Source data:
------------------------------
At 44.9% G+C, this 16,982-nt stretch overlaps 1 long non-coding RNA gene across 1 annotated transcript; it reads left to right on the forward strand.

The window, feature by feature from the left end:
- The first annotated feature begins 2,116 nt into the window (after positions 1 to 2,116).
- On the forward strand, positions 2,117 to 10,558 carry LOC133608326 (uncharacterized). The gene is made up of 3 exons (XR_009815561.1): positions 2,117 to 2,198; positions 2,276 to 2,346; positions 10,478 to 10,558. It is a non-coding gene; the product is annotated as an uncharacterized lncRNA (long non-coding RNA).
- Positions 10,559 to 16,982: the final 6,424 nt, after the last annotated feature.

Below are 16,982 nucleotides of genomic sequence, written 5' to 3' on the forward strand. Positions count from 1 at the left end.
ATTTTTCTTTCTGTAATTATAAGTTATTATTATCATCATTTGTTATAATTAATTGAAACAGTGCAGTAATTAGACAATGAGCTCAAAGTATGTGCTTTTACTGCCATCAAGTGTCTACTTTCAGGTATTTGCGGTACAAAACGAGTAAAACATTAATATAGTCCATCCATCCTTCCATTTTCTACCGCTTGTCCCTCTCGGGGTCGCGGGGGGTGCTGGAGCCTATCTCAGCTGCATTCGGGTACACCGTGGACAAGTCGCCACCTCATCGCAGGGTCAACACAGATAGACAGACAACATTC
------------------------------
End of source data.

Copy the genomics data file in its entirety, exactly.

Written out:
At 44.9% G+C, this 16,982-nt stretch overlaps 1 long non-coding RNA gene across 1 annotated transcript; it reads left to right on the forward strand.

The window, feature by feature from the left end:
- The first annotated feature begins 2,116 nt into the window (after positions 1 to 2,116).
- On the forward strand, positions 2,117 to 10,558 carry LOC133608326 (uncharacterized). The gene is made up of 3 exons (XR_009815561.1): positions 2,117 to 2,198; positions 2,276 to 2,346; positions 10,478 to 10,558. It is a non-coding gene; the product is annotated as an uncharacterized lncRNA (long non-coding RNA).
- Positions 10,559 to 16,982: the final 6,424 nt, after the last annotated feature.

Below are 16,982 nucleotides of genomic sequence, written 5' to 3' on the forward strand. Positions count from 1 at the left end.
ATTTTTCTTTCTGTAATTATAAGTTATTATTATCATCATTTGTTATAATTAATTGAAACAGTGCAGTAATTAGACAATGAGCTCAAAGTATGTGCTTTTACTGCCATCAAGTGTCTACTTTCAGGTATTTGCGGTACAAAACGAGTAAAACATTAATATAGTCCATCCATCCTTCCATTTTCTACCGCTTGTCCCTCTCGGGGTCGCGGGGGGTGCTGGAGCCTATCTCAGCTGCATTCGGGTACACCGTGGACAAGTCGCCACCTCATCGCAGGGTCAACACAGATAGACAGACAACATTC